the promotion of the Greek way of life, language, and culture
Who defeated the Persian Empire?
Alexander the Great
Alexander's victory at the Granicus River in 334BC gave him control of what area?
Asia Minor
Alexander's victory at Issus in 333BC gave him control of what lands?
Syria, Israel, and Egypt
Alexander's victory at Gaugamela in 331BC gave him control of what?
the heartland of Persia, all the way tot he Indus River
What happened when Alexander the Great died in 323BC?
His kingdom was divided between his generals
The conquests of Alexander the great ushered in what age?
The Hellenistic Age
The Hellenistic Age accelerated the acceptance of what throughout the Mediterranean world?
Greek culture and ideas
What is koine Greek?
the everyday speech of a common Greek
Alexander established cultural centers wherever he went for what purpose?
to Hellenize the people he conquered
How would Hellenization later help the Gospel?
Greek was a common language throughout most of the world, so it was easy to transmit/communicate the Gospel to people, even if they were far away.
Who were the Diadochi?
Alexander the Great's successors
Who made an attempt to reunify Alexander's empire?
Antigonus I
Where was Antigonus I defeated in trying to reunify the empire?
the Battle of Ipsus
Who defeated Antigonus I?
Ptolemy I, Seleucus I, Lysimachus, and Antipater
Over what area did Ptolemy I gain control?
Egypt
Over what area did Seleucus I gain control?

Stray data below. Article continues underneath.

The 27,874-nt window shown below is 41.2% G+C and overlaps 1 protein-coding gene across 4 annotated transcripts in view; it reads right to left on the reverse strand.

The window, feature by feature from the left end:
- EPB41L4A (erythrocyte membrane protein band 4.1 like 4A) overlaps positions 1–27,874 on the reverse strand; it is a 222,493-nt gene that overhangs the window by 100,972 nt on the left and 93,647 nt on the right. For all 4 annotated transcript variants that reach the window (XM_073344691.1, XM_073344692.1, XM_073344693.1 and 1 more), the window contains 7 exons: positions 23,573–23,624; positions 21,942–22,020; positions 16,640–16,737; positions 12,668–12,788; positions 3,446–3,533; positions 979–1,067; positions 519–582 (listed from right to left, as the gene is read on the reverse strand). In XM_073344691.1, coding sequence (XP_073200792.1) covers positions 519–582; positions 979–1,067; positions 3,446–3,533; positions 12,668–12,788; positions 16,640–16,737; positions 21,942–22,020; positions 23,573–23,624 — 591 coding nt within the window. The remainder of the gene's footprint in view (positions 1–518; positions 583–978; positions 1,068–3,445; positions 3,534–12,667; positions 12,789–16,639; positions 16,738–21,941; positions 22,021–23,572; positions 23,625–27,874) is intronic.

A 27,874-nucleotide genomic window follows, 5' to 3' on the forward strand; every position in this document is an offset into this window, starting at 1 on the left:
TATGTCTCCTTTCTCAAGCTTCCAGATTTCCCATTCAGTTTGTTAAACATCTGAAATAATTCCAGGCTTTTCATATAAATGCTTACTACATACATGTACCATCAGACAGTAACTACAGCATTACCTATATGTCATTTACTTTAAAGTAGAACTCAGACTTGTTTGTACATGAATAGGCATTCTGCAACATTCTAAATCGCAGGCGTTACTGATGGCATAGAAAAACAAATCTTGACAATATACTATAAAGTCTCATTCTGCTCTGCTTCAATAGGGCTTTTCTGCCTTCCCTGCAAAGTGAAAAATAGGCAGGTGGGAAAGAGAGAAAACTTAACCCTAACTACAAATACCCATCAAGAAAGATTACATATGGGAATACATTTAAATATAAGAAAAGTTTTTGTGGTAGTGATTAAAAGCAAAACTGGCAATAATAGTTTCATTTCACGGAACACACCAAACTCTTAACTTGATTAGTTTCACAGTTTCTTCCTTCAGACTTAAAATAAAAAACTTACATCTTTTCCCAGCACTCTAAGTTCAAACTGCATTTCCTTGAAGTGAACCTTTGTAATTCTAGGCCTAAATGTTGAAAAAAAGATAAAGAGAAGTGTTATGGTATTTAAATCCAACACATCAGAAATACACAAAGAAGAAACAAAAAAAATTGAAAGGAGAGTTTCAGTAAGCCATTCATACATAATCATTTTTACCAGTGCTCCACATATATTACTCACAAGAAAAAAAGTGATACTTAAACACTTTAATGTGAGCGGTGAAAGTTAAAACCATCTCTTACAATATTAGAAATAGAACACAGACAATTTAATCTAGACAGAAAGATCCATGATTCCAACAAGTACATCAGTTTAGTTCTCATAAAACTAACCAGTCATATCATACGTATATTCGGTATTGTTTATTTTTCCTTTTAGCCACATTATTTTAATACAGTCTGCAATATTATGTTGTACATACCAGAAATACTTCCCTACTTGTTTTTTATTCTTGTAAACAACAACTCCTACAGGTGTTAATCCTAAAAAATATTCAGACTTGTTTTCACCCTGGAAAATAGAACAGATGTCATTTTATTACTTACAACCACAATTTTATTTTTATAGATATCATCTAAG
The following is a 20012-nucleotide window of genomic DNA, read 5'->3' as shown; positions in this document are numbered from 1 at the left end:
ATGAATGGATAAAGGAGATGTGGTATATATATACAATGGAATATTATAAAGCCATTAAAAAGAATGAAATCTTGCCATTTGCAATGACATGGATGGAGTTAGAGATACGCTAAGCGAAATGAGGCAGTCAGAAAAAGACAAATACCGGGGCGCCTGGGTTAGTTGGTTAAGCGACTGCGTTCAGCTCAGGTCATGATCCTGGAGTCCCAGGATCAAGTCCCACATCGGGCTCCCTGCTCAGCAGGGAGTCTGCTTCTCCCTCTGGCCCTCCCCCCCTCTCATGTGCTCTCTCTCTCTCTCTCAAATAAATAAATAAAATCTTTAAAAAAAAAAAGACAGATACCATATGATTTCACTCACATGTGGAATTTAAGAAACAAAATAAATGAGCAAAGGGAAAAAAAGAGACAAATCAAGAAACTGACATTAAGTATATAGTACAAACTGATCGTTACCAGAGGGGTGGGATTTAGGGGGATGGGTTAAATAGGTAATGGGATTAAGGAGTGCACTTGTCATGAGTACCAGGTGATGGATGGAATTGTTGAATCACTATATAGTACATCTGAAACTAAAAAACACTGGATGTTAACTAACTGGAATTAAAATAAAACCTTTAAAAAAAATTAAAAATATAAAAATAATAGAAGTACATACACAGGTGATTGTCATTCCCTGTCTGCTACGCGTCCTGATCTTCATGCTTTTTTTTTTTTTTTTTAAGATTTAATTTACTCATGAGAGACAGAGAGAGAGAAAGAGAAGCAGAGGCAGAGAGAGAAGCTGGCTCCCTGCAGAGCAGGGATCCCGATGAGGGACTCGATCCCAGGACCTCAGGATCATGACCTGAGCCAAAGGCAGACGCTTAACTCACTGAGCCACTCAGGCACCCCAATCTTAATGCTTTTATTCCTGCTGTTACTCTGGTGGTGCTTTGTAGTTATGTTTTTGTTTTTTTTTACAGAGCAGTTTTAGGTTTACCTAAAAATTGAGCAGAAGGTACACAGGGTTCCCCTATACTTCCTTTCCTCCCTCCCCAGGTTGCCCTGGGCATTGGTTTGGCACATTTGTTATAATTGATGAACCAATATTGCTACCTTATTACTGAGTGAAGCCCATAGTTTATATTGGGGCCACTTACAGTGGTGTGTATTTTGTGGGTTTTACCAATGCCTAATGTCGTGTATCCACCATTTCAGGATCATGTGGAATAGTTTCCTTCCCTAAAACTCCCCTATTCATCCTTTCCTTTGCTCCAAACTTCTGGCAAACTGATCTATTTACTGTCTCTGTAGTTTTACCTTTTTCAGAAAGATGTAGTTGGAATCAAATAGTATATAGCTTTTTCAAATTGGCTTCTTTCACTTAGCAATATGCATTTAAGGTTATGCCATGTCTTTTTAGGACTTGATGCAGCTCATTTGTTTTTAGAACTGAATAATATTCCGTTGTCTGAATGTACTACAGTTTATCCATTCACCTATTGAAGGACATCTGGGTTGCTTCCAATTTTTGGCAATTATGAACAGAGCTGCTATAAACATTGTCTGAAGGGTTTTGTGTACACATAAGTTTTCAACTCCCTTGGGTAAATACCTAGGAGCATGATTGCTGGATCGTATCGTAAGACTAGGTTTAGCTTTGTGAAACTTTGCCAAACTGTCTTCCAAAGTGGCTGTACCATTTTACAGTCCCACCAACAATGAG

Syria and Mesopotamia
Over what area did Lysimachus gain control?
Thrace
Over what area did Antipater gain control?
Macedonia
Which two of Alexander's successors quickly faded from the scene?
Lysimachus and Antipater
Which two of Alexander's successors continued to fight over control of Israel in several different wars?
Ptolemy and Seleucid
What was the capital of the Ptolemic Empire?
Alexandria, Egypt
From 301BC-198BC, who ruled Israel (up to the city of Tyre)?
Egypt
What kind of policy did the Ptolemies exercise?
A Policy of Toleration
What kind of policy did the Seleucids exercise?
A Policy of Hellenization
What was the capital of the Seleucid Empire?
Antioch
What is the Septuagint?
A Greek translation of the Hebrew Bible developed for the large Jewish population living in Alexandria, Egypt.
Antiochus III defeated Egypt, and Israel came under Seleucid control in what year?
198BC
What two factions developed among the Jews under the Seleucids?
the House of Onias and the House of Tobias
What power did the House of Onias favor?
Egypt
What power did the House of Tobias favor?
Syria
Who was Antiocus Epiphanies?
very corrupt king of the Seleucid Empire who committed the Abomination of Desolation